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Star-Bulletin Features

Tuesday, January 30, 2001

By Ronen Zilberman, Star-Bulletin
Tamarind Square was designed by Jim Hubbard.

History is part
of the landscape

Interest is growing in preserving
historic landscapes and gardens

By Burl Burlingame

Almost everyone understands the cultural value of historic buildings and neighborhoods. But these things don't exist in a vacuum. They're part of the landscape.

The land on which a structure is placed is like the gallery around a painting, both setting it off and complementing it.

This year's "Experts at the Palace" series of free historic-preservation lectures includes segments on historic landscapes and gardens. One of the speakers, landscape architect Loriann Gordon, explained the concept: "My practice is NOT about recreating the past," she says, "but to understand the context of what we have now, you have to know the history."

No one seems to know whether ancient Hawaiians grew gardens for any reason other than for food, and the missionaries planted New England-style foliage around their homes out of nostalgia. Public parks and gardens are a notion that arose only near the end of the 1800s. Previously, such grand spaces were private playgrounds of aristocracy.

By Ronen Zilberman, Star-Bulletin
Thomas Square, with its stately trees, is the work
of Hawaii's first landscape architect, Catherine Thompson.

"The treatment of the landscape is a byproduct of the values of the time," said Gordon. "Landscape in America represents our democratic values. For example, the invention of sidewalks, which didn't exist in Europe. They mean that anyone can walk anywhere they want, right across other people's property.

"And there's the notion that nature belongs to everybody, it's a common, shared responsibility. As the European countryside became more designed -- broken into farms and managed forests -- people longed for wilder, more natural forms. It's a matter of balance. Man needs to feel he's part of the landscape.

"In America, the attitude toward the landscape was religiously Puritan; that it was God's garden, not to be managed by man. To enjoy the aesthetic of the landscape was un-American. In fact, prior to 1894, you can find no reference to color or fragrance in writings about American gardens. That's not that long ago."

That changed as parks and gardens became part of the cultural commonwealth of a community, as cities and municipalities became more organized to support the infrastructure of modern urban life.

"Things changed, from the expectation of utility from the landscape, to statements of social authoritarianism," said Gordon. "But when people are surveyed about what they miss about the past, it's the sense of place and belonging, typified by basic things, like trees on the street."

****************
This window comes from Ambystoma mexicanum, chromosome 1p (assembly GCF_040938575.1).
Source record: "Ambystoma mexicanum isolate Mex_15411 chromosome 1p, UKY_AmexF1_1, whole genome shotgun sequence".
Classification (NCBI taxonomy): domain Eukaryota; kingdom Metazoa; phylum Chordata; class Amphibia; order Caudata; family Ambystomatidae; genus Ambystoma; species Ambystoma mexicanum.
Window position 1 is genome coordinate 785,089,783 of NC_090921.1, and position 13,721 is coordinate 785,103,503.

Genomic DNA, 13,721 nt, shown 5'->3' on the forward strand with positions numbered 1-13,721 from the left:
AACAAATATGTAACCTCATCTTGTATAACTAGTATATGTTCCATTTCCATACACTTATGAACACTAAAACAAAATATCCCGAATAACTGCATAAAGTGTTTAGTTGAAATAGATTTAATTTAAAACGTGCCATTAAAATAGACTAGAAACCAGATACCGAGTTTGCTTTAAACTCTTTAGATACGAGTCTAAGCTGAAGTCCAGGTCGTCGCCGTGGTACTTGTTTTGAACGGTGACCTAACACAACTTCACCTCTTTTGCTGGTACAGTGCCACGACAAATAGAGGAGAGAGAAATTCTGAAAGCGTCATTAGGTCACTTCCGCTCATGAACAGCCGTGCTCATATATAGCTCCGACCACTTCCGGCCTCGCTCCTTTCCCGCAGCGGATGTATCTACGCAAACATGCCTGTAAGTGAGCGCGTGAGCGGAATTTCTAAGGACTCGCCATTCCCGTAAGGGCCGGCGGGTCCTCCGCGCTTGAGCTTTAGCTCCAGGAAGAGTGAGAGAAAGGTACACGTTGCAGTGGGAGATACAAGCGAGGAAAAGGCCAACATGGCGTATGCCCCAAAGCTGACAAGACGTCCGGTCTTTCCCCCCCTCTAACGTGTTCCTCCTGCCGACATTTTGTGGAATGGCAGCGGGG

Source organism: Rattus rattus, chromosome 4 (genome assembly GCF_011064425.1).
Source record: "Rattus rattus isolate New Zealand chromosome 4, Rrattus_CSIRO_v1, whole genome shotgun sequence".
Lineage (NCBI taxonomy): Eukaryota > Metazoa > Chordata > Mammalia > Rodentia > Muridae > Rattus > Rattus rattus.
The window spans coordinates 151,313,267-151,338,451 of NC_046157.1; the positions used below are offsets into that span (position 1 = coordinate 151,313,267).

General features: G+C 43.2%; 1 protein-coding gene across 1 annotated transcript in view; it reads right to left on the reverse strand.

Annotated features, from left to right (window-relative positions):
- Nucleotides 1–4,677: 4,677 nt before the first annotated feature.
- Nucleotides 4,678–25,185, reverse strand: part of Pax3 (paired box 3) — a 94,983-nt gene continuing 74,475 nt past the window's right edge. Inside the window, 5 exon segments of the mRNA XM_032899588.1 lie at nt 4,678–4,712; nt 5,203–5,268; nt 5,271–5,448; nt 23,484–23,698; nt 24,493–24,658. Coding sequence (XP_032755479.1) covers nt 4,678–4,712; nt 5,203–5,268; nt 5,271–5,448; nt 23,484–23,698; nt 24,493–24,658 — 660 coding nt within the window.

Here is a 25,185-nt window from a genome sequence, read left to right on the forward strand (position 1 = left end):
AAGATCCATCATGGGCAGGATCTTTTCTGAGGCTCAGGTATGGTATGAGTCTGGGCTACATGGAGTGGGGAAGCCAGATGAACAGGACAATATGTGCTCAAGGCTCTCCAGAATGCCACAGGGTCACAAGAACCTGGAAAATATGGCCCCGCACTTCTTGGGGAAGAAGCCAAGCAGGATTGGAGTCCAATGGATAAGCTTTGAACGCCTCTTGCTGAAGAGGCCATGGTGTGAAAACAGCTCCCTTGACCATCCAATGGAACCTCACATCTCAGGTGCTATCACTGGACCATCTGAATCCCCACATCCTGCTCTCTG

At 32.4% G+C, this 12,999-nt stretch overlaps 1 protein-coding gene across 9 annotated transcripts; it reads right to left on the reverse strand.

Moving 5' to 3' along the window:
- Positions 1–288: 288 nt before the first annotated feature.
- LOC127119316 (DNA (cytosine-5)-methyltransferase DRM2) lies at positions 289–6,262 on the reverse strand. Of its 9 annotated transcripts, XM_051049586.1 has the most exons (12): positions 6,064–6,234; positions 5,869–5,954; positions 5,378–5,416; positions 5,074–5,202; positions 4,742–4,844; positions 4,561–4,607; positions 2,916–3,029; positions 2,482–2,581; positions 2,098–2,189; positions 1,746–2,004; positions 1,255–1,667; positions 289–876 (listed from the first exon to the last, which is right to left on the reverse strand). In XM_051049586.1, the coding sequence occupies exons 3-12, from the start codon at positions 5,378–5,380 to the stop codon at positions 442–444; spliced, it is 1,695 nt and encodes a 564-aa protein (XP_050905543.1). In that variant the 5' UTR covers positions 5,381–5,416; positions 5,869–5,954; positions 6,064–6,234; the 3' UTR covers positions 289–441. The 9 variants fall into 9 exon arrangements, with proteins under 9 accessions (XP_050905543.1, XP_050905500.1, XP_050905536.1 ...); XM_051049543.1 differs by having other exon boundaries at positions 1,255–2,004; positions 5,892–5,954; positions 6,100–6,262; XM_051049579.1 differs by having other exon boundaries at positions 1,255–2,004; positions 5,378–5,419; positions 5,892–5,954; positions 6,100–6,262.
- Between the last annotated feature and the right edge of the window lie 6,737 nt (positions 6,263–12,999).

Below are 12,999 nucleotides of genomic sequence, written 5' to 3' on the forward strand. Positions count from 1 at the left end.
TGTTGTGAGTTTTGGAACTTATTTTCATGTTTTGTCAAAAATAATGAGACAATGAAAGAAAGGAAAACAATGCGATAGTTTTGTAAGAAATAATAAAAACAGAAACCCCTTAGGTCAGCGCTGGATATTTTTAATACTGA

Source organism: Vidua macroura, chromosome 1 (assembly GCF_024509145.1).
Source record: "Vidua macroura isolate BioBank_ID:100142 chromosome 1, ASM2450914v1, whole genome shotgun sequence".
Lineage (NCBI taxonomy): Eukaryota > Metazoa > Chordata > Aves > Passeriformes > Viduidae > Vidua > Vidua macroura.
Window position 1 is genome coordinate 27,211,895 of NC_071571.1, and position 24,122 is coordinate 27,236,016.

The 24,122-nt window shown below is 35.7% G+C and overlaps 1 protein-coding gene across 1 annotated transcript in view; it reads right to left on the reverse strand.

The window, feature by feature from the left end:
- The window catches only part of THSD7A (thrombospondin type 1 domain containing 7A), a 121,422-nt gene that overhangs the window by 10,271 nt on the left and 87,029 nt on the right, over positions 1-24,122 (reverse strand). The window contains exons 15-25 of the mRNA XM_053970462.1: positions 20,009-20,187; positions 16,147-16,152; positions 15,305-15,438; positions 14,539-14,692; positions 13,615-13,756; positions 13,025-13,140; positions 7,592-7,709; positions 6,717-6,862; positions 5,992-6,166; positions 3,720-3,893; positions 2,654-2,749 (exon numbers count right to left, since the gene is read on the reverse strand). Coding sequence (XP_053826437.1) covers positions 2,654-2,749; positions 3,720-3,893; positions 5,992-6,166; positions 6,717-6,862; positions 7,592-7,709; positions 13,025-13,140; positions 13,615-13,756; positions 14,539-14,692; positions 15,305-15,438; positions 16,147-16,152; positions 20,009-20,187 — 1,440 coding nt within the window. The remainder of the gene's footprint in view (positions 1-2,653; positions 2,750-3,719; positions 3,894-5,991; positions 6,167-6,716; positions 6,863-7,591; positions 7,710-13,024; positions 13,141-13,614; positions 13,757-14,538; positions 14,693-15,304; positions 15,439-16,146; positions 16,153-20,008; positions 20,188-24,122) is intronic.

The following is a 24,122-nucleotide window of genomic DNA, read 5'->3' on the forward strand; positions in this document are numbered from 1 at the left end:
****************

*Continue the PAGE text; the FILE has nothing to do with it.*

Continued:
Let's keep in mind that designed public landscapes, from the hedge around a water-pumping station to the vast spaces of Kapiolani Park to the fake wilderness of New York's Central Park, are artificial creations. They just use trees and and grass instead of bricks and mortar.

Gordon said there are only four real innovations in landscaping:

Bullet The Roman idea of confining the landscape to an enclosed space, of putting on boundaries.

Bullet Topiary, or shaping vegetation, which is French.

Bullet The English gardening tradition, as the craft became the passion of the middle class rather than aristocrats.

Bullet And from America, the lawn.

"Such lawns don't exist anywhere else in the world, even though they were invented in Tudor times in England," said Gordon. "Such a democratic ideal, uninterrupted lawns, flowing from house to house. Lawns are a community decision, and lawn upkeep is often a result of community pressure.

"America has 50,000 square miles of lawns, worth $30 billion, and these lawns use more herbicides, pesticides and fertilizer than any industry. Environmentally, lawns are a disaster."

Inspired by examples of great municipal parks and gardens elsewhere, Hawaii's royalty -- and later, local government -- began creating managed spaces such as Kapiolani Park. Suddenly, there was a need for a new type of designer, the landscape architect.

"Landscape architecture is a discipline within a discipline," said Gordon. "Virtually everything in America is built by do-it-yourself "vernacular' architectural styles; only about 5 percent of the buildings are designed by professional architects, and that goes for public space too.

"It's not 'art.' Art answers to no one, but landscaping answers to everyone."

The lessons learned overseas had to be modified for Hawaii.